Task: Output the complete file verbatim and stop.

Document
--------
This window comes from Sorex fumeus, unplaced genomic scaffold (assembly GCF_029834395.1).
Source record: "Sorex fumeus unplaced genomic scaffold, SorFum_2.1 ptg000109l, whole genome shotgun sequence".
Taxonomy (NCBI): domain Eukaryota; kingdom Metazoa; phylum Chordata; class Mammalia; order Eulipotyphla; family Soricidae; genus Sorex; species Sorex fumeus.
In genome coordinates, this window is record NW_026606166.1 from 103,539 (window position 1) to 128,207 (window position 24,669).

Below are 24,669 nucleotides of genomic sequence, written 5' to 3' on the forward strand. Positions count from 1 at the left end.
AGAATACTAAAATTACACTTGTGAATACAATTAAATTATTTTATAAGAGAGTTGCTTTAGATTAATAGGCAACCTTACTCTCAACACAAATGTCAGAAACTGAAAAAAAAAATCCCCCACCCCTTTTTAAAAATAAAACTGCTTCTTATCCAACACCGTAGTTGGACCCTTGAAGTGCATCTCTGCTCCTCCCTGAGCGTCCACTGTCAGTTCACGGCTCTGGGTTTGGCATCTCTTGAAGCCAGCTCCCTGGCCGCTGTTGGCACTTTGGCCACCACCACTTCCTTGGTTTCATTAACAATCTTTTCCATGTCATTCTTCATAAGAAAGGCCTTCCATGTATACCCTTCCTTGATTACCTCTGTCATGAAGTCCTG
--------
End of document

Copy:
This window comes from Sorex fumeus, unplaced genomic scaffold (assembly GCF_029834395.1).
Source record: "Sorex fumeus unplaced genomic scaffold, SorFum_2.1 ptg000109l, whole genome shotgun sequence".
Taxonomy (NCBI): domain Eukaryota; kingdom Metazoa; phylum Chordata; class Mammalia; order Eulipotyphla; family Soricidae; genus Sorex; species Sorex fumeus.
In genome coordinates, this window is record NW_026606166.1 from 103,539 (window position 1) to 128,207 (window position 24,669).

Below are 24,669 nucleotides of genomic sequence, written 5' to 3' on the forward strand. Positions count from 1 at the left end.
AGAATACTAAAATTACACTTGTGAATACAATTAAATTATTTTATAAGAGAGTTGCTTTAGATTAATAGGCAACCTTACTCTCAACACAAATGTCAGAAACTGAAAAAAAAAATCCCCCACCCCTTTTTAAAAATAAAACTGCTTCTTATCCAACACCGTAGTTGGACCCTTGAAGTGCATCTCTGCTCCTCCCTGAGCGTCCACTGTCAGTTCACGGCTCTGGGTTTGGCATCTCTTGAAGCCAGCTCCCTGGCCGCTGTTGGCACTTTGGCCACCACCACTTCCTTGGTTTCATTAACAATCTTTTCCATGTCATTCTTCATAAGAAAGGCCTTCCATGTATACCCTTCCTTGATTACCTCTGTCATGAAGTCCTG